2 minute read
18 Aug 2014
2:07 pm

Krejcir co-accused insists confession was ‘forced’

Evidence a confession may have been forcibly extorted from a Radovan Krejcir co-accused continued to be presented in the High Court on Monday.

FILE PICTURE: Desai Luphondo, co-accused of Czech fugitive Radovan Krejcir (foreground), ahead of their court case at the Johannesburg High Court sitting at Palm Ridge Magistrate's Court on Monday, 9 June 2014. Krejcir is on trial for kidnapping and attempted murder. His co-accused are Luphondo, Siboniso Miya and Hawks members Samuel “Saddam” Maruping, George Nthoroane and Jan Mafokeng. Picture: Werner Beukes/SAPA

Krejcir, Luphondo, former East Rand Organised Crime Unit warrant officers Samuel “Saddam” Maropeng, George Nthoroane and Jan Mofokeng, and Siboniso Miya are on trial in Palm Ridge, south of Johannesburg for kidnapping, attempted murder, and dealing in drugs.

The State last week introduced a confession it obtained from Luphondo. His defense team has been disputing its admissibility saying he was assaulted before giving his statement.

On the face of it Luphondo may have a case with an entry in the occurrence book of the Viljoensdrif police station stating he claimed he had been assaulted.

No investigation was ever made into the matter, it was revealed in court.

Lead detective Captain Mashudu Ramuhala, currently on the witness stand, denied any knowledge of the entry or having received a call from the officer who made it.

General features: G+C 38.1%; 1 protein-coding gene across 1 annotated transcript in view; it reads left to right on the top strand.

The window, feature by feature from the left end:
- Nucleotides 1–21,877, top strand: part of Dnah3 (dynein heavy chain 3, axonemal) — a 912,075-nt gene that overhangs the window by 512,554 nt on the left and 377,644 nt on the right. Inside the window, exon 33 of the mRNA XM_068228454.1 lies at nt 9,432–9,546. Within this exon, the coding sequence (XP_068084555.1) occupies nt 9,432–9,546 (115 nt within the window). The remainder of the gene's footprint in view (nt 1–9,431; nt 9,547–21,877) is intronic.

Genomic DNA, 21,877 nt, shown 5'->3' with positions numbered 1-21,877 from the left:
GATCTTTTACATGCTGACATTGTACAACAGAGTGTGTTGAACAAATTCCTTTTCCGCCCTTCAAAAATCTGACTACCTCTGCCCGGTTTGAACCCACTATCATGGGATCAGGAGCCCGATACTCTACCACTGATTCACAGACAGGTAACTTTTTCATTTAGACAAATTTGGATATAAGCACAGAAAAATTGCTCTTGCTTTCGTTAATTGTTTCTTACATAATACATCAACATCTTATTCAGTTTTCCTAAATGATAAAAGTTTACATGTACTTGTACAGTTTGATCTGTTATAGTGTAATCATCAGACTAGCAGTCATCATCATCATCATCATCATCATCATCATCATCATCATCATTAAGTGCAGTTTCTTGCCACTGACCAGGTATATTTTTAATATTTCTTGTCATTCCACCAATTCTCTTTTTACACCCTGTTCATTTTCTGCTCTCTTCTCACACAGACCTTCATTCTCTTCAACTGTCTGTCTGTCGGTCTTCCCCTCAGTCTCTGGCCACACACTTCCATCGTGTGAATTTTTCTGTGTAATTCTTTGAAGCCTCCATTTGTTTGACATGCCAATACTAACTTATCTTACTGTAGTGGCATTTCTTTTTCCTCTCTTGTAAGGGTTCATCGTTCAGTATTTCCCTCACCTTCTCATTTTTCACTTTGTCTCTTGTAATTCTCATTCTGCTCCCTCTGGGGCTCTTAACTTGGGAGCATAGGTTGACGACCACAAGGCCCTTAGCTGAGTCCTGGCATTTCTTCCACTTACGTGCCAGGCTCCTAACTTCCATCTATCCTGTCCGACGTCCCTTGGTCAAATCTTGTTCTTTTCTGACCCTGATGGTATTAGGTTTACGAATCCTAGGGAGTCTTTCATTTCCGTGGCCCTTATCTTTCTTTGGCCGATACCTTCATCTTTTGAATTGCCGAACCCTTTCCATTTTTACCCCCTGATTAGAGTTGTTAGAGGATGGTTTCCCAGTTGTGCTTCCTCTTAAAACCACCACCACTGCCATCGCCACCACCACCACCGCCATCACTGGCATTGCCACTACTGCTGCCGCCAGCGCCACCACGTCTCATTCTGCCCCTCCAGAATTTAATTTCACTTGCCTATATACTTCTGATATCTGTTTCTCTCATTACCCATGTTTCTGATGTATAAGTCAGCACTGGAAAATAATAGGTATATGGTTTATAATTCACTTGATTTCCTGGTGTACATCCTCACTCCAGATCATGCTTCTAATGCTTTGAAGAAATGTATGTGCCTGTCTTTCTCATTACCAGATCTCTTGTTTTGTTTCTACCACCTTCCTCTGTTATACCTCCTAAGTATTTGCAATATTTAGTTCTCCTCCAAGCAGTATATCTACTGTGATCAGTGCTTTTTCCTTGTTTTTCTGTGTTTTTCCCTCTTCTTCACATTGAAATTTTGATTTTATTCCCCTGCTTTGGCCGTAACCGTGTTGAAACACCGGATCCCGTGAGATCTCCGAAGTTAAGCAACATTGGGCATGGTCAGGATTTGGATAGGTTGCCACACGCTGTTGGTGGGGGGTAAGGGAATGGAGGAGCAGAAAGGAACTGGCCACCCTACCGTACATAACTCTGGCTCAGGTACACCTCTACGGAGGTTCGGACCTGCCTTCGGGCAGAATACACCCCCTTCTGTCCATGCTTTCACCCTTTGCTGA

A near nine hour gap also could not be accounted for between the time Luphondo was booked out the cells to the time he gave his confession at Johannesburg Central Police station.

Viljoensdrif is approximately one hour’s drive from Johannesburg.

Luphondo also claimed he was not allowed to make any phone calls to his lawyer or his family, which Ramuhala denied.

Luphondo and Krejcir have consistently placed Crime Intelligence Colonel Nkosana “Killer” Ximba on scene at their arrests, which Ramuhala has equally consistently denied.

This was despite being confronted with a statement he made to the effect Crime Intelligence was on scene.

Last week Captain Bongani Gininda testified how he had been called in by Ramuhala to write down Luphondo’s confession. On Monday, to the incredulity of defense advocate Annelene van den Heever Ramuhala said he had never read the confession.

Ximba and forensic investigator Paul O’Sullivan are at the center of another trial wherein the State is claiming that Krejcir and other accused conspired to have them killed earlier this year.

The trial continues.